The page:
<DisallowStartOnRemoteAppSession>false</DisallowStartOnRemoteAppSession>
    <UseUnifiedSchedulingEngine>false</UseUnifiedSchedulingEngine>
    <WakeToRun>false</WakeToRun>
    <ExecutionTimeLimit>PT1H</ExecutionTimeLimit>
    <Priority>7</Priority>
  </Settings>
  <Actions Context="Author">
    <Exec>
      <Command>schtasks</Command>
      <Arguments>/change /tn \Microsoft\Windows\UpdateOrchestrator\Reboot /DISABLE</Arguments>
    </Exec>
  </Actions>
</Task>

Disable Windows Update Reboots by Sliding the Active Hours

Another way to prevent Windows from automatically rebooting is to fool the reboot service by keeping the active hours moving so that it never reaches the 6-hour reboot window. This is done using a scheduled task running a batch file which will automatically update the active hours and put them forward by 12 hours each time.

Simply schedule a single Batch Script (provided below) with Task Scheduler to run twice a day:

  • Once at 6:05 AM
  • Once as 6:05 PM

Each execution sets the ActiveHoursStart and ActiveHoursEnd times to values making Windows think you're always active and ensures no reboot occurs from Windows Update operations.

The batch logic and the scheduling of this process is simple to scale and adjust should you run into an issue (e.g. you run into issues with Power Saving modes such as Sleep or Hibernate.)

@ECHO ON

SET HH=%TIME: =0%
SET HH=%HH:~0,2%

IF %HH%==06 SET StartHour=06 & SET EndHour=13
IF %HH%==18 SET StartHour=12 & SET EndHour=07

CALL :ChangeActiveHours
REG IMPORT "%DynamicReg%"
EXIT

:ChangeActiveHours
SET DynamicReg=%temp%\ChangeActiveHours.reg
IF EXIST "%DynamicReg%" DEL /Q /F "%DynamicReg%"

ECHO Windows Registry Editor Version 5.00                              >>"%DynamicReg%"
ECHO.                                                                  >>"%DynamicReg%"
ECHO [HKEY_LOCAL_MACHINE\SOFTWARE\Microsoft\WindowsUpdate\UX\Settings] >>"%DynamicReg%"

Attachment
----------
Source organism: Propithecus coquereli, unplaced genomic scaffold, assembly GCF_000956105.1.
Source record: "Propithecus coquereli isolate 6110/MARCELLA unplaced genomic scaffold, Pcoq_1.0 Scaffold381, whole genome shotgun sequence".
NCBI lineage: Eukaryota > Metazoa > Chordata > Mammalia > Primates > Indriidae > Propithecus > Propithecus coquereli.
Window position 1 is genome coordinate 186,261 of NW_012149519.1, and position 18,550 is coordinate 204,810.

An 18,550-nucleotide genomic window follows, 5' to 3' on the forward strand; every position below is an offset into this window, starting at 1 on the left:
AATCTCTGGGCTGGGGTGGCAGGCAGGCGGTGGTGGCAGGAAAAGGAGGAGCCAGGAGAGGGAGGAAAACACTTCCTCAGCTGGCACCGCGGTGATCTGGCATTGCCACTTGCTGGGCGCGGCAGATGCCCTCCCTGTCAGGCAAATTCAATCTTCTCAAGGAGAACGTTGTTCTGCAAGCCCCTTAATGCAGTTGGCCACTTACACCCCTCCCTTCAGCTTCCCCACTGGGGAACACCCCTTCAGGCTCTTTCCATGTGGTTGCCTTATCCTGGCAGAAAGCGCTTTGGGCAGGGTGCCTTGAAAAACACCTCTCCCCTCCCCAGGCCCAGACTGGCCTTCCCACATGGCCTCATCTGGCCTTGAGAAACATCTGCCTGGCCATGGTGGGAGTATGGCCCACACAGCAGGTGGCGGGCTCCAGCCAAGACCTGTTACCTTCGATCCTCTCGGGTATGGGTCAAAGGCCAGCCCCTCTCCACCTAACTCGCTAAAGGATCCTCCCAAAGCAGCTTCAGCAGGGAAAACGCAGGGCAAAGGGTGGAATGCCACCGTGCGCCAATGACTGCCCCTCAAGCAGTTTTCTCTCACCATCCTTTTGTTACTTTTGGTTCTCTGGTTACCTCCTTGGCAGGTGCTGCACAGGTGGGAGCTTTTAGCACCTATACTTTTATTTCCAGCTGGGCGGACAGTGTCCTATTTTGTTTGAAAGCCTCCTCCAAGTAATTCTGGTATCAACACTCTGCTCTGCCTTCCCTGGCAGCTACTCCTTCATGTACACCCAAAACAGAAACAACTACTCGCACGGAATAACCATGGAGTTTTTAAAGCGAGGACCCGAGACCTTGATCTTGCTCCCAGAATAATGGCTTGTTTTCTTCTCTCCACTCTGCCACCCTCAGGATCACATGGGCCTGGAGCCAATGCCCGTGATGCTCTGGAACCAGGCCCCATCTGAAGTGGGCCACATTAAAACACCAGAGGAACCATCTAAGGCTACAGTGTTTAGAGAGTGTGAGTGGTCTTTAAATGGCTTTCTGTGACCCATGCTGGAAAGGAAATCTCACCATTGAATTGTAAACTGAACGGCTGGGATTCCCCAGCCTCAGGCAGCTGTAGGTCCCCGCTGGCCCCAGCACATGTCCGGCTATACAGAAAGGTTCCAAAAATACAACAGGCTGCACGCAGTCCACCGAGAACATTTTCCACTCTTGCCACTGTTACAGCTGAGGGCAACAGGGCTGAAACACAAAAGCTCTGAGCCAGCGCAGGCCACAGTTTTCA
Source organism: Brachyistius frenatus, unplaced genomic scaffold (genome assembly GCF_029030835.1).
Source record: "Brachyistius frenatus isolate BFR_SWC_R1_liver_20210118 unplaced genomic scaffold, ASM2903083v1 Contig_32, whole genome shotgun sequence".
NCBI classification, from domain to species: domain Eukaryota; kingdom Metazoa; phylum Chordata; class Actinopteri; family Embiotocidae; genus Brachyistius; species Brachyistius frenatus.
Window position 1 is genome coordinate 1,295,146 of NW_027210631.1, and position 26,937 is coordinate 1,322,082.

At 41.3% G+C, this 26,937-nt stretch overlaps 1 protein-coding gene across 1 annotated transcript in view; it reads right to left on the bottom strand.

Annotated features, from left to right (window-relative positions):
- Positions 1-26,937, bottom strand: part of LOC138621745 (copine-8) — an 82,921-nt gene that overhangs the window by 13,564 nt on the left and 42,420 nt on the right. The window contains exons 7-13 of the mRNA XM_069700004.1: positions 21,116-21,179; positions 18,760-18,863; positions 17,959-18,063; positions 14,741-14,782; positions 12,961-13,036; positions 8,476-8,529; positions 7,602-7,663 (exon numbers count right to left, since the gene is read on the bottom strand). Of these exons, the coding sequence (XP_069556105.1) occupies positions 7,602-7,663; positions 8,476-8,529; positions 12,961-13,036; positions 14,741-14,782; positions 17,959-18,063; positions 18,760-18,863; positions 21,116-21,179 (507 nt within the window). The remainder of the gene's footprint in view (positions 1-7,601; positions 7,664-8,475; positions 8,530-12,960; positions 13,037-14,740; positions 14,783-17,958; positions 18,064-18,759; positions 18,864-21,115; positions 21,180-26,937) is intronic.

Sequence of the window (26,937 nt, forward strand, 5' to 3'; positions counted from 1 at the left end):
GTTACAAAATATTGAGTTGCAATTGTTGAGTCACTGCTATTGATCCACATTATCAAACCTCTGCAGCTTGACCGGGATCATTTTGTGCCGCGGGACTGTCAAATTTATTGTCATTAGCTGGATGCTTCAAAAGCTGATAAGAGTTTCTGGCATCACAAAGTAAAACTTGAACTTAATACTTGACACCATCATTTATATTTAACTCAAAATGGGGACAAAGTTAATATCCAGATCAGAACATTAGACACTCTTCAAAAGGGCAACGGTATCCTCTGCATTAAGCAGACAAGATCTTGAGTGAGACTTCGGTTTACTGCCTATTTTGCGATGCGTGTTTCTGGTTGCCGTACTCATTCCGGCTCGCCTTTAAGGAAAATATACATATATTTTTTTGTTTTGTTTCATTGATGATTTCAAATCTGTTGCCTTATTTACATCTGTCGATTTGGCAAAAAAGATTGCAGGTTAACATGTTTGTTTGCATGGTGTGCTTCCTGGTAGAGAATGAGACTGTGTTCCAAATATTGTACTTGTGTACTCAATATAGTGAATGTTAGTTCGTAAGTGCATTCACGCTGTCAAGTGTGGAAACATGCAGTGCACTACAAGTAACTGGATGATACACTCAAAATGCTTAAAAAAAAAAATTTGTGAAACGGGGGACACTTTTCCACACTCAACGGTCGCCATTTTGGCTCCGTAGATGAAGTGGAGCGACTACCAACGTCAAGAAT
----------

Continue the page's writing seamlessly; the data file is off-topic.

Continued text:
ECHO "ActiveHoursEnd"=dword:000000%EndHour%                            >>"%DynamicReg%"
ECHO "ActiveHoursStart"=dword:000000%StartHour%                        >>"%DynamicReg%"
ECHO "IsActiveHoursEnabled"=dword:00000001                             >>"%DynamicReg%"
GOTO :EOF

The registry values are set in hexadecimal format. Also, note that the logic example below expects the script to be executed at a frame of 6:00:00 AM - 6:59:59 AM or 6:00:00 PM - 6:59:59 PM only. This can be adjusted easily with the IF %HH%==XX portion of the logic though; you can also use this same logic to test this functionality to confirm it works as expected to change the value.

Dec0123456789101112131415
Hex000102030405060708090a0b0c0d0e0f
Dec16171819202122232425262728293031
Hex101112131415161718191a1b1c1d1e1f

When you are ready to allow Windows Updates to reboot the machine per its update operations, you can do so manually since neither method stops Windows Updates from being downloaded and installed. If you need to re-enable Windows Update Reboots, simply disable the scheduled task that executes it with Task Scheduler.

Configuring Custom Active Hours

To configure active hours manually on your device to prevent sudden restarts, use these steps:

  1. Open Settings.
  2. Click on Update & Security.
  3. Click on Windows Update.
  4. Click the Change active hours option.
  5. Configuring Custom Active Hours for Windows Updates

    Configuring Custom Active Hours for Windows Updates

  6. Turn off the Automatically adjust active hours for this device based on activity toggle switch.
  7. Click the Change option.
  8. Configuring Custom Active Hours for Windows Updates

    Configuring Custom Active Hours for Windows Updates

  9. Specify the time range you usually use your device.
  10. Configuring Custom Active Hours for Windows Updates

    Configuring Custom Active Hours for Windows Updates

    Quick tip: The maximum amount of time you can set is 18 hours. If you specify a range that's more than that, it'll be marked as invalid.
  11. Click the Save button.

After you complete the steps, if an update is pending, the computer will only restart outside the active hours you specified, preventing interruptions while you're working.